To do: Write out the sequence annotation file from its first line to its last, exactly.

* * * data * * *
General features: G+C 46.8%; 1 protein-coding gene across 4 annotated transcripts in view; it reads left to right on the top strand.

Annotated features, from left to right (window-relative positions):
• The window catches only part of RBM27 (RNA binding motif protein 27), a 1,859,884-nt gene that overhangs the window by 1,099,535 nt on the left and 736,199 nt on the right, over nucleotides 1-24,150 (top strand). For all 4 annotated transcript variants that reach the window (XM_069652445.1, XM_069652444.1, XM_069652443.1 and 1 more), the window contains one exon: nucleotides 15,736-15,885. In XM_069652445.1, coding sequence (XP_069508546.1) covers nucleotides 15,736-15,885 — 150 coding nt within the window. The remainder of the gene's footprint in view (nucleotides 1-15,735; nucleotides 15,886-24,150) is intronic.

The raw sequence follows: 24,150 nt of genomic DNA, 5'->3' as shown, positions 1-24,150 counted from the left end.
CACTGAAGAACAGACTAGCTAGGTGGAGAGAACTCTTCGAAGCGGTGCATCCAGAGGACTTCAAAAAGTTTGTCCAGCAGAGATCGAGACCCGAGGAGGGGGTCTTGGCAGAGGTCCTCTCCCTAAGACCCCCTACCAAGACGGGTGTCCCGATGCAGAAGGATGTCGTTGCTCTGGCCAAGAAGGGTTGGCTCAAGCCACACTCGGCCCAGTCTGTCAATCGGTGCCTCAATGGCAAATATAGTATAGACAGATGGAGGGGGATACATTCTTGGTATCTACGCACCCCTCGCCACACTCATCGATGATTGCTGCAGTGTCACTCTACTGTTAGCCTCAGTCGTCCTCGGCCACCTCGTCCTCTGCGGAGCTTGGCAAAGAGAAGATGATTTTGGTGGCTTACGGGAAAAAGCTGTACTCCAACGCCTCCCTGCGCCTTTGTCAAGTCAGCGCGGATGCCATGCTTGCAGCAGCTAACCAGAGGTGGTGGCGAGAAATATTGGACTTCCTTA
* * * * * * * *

General features: G+C 46.8%; 1 protein-coding gene across 4 annotated transcripts in view; it reads left to right on the top strand.

Annotated features, from left to right (window-relative positions):
• The window catches only part of RBM27 (RNA binding motif protein 27), a 1,859,884-nt gene that overhangs the window by 1,099,535 nt on the left and 736,199 nt on the right, over nucleotides 1-24,150 (top strand). For all 4 annotated transcript variants that reach the window (XM_069652445.1, XM_069652444.1, XM_069652443.1 and 1 more), the window contains one exon: nucleotides 15,736-15,885. In XM_069652445.1, coding sequence (XP_069508546.1) covers nucleotides 15,736-15,885 — 150 coding nt within the window. The remainder of the gene's footprint in view (nucleotides 1-15,735; nucleotides 15,886-24,150) is intronic.

The raw sequence follows: 24,150 nt of genomic DNA, 5'->3' as shown, positions 1-24,150 counted from the left end.
CACTGAAGAACAGACTAGCTAGGTGGAGAGAACTCTTCGAAGCGGTGCATCCAGAGGACTTCAAAAAGTTTGTCCAGCAGAGATCGAGACCCGAGGAGGGGGTCTTGGCAGAGGTCCTCTCCCTAAGACCCCCTACCAAGACGGGTGTCCCGATGCAGAAGGATGTCGTTGCTCTGGCCAAGAAGGGTTGGCTCAAGCCACACTCGGCCCAGTCTGTCAATCGGTGCCTCAATGGCAAATATAGTATAGACAGATGGAGGGGGATACATTCTTGGTATCTACGCACCCCTCGCCACACTCATCGATGATTGCTGCAGTGTCACTCTACTGTTAGCCTCAGTCGTCCTCGGCCACCTCGTCCTCTGCGGAGCTTGGCAAAGAGAAGATGATTTTGGTGGCTTACGGGAAAAAGCTGTACTCCAACGCCTCCCTGCGCCTTTGTCAAGTCAGCGCGGATGCCATGCTTGCAGCAGCTAACCAGAGGTGGTGGCGAGAAATATTGGACTTCCTTA